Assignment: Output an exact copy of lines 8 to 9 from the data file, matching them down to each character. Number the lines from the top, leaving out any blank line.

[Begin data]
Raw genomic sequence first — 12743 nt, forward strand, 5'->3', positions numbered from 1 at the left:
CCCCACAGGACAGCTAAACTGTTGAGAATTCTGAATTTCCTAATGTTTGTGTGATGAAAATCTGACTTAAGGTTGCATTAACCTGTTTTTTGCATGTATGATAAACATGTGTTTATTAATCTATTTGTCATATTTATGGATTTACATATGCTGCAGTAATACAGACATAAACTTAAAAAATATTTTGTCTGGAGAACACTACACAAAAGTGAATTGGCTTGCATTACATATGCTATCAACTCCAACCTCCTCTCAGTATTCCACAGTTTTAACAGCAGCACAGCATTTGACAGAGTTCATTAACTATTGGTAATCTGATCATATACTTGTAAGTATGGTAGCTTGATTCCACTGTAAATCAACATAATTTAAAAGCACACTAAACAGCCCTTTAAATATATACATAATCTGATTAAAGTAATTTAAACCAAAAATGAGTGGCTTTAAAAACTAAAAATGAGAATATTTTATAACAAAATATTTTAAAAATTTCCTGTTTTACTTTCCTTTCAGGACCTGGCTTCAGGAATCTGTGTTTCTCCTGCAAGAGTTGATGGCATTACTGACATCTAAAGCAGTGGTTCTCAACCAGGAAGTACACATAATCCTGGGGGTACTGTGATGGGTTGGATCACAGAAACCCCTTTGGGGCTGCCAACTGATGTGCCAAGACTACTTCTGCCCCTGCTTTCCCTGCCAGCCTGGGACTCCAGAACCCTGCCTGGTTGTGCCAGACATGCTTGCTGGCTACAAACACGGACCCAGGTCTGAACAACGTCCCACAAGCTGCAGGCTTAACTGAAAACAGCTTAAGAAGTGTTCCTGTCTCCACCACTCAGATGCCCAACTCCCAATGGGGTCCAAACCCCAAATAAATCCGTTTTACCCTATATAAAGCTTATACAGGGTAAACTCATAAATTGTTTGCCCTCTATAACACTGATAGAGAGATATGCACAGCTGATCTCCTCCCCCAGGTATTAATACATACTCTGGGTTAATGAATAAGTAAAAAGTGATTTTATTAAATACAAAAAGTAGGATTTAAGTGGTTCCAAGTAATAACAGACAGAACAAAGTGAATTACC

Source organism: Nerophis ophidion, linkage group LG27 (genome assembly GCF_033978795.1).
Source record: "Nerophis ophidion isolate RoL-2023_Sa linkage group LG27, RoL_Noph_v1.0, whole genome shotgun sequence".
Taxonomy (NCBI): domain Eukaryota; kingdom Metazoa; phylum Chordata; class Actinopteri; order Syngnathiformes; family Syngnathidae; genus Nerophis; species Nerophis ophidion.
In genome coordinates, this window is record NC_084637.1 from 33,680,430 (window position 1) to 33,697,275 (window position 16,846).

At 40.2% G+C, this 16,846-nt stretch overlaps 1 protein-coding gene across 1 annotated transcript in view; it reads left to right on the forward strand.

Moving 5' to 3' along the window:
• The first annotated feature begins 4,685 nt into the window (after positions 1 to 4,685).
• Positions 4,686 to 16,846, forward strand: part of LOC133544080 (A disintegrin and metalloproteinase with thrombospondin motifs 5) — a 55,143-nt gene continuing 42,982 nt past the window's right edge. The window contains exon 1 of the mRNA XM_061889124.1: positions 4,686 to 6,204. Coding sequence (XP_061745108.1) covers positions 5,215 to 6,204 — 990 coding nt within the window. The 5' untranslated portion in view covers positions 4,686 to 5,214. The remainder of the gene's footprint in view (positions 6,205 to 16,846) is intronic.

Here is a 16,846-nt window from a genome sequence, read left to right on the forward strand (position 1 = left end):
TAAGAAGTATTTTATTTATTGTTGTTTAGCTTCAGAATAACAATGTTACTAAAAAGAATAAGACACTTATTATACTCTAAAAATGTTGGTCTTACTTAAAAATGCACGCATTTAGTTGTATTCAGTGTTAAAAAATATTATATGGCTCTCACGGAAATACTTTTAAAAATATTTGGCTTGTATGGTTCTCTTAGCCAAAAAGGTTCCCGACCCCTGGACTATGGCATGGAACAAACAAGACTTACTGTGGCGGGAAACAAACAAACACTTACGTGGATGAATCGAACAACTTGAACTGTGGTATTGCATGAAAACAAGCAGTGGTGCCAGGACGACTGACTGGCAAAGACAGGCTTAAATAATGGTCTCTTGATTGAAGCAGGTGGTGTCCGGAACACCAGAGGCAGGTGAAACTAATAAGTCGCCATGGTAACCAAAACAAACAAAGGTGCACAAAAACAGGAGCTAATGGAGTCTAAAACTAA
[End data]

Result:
Moving 5' to 3' along the window:
• The first annotated feature begins 4,685 nt into the window (after positions 1 to 4,685).